Investigating this further, the above applies for modification made by a user to a specific cell in the grid.
However, when changes are made in the DataSet to which the grid is bound, the behavior of the grid is different.
The reason why the ValueChanged is not raised is that the grid has no mean to know which cell has changed, precisely.
IBindingList notifies that the item (the record, thus the row) as changed, but nothing indicates which property (cell) has changed on the item.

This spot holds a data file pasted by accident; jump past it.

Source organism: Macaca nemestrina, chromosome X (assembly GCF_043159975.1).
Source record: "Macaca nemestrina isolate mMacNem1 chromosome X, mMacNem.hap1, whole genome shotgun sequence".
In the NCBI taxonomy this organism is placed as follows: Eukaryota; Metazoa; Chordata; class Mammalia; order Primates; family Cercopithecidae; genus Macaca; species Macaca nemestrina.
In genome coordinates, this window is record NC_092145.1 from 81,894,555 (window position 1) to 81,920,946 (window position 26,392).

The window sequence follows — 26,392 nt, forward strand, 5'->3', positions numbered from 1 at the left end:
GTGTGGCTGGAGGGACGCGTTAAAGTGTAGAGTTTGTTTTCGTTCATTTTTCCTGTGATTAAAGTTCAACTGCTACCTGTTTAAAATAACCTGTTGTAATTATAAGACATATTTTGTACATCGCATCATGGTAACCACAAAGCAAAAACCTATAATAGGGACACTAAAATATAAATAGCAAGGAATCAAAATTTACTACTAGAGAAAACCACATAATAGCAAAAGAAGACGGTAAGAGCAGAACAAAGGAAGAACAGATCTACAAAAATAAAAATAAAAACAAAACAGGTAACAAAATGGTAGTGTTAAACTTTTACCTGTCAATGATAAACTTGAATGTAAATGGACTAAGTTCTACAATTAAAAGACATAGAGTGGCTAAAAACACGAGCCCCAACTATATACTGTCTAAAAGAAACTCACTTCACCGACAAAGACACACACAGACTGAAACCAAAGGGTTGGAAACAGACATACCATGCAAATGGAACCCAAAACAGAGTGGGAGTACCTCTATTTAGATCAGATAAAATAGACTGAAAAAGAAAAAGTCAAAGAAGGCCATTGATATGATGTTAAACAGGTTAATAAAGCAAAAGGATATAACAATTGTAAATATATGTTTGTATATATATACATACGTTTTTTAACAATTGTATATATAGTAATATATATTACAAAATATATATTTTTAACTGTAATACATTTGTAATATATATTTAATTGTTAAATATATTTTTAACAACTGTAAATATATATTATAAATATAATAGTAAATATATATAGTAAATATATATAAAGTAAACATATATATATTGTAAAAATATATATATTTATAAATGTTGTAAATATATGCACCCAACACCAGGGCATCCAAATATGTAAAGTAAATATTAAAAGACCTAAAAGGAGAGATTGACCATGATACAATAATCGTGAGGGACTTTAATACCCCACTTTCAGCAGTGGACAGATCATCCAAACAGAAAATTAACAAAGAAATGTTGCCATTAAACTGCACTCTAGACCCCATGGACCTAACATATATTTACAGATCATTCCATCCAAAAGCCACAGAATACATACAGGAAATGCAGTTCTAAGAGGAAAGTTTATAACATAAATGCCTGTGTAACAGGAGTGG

So, in this case, the implementation that was chosen was to raise a global row event (CellValueChanged), and not for every cell of the row (ValueChanged ). Raising the ValueChanged for every cell would have been overkilled.
In your case, one possible solution for this problem would be to keep a buffer of the “old values” for the column that you want to monitor, and if it has changed when a row.CellValueChanged is raised, then perform the task required. However, this may not give you any gain, if you only need to make a single comparison to know to which color you need to change the row. If it requires more calculation, then it may be a valid option.
Imported from legacy forums. Posted by André (had 7253 views)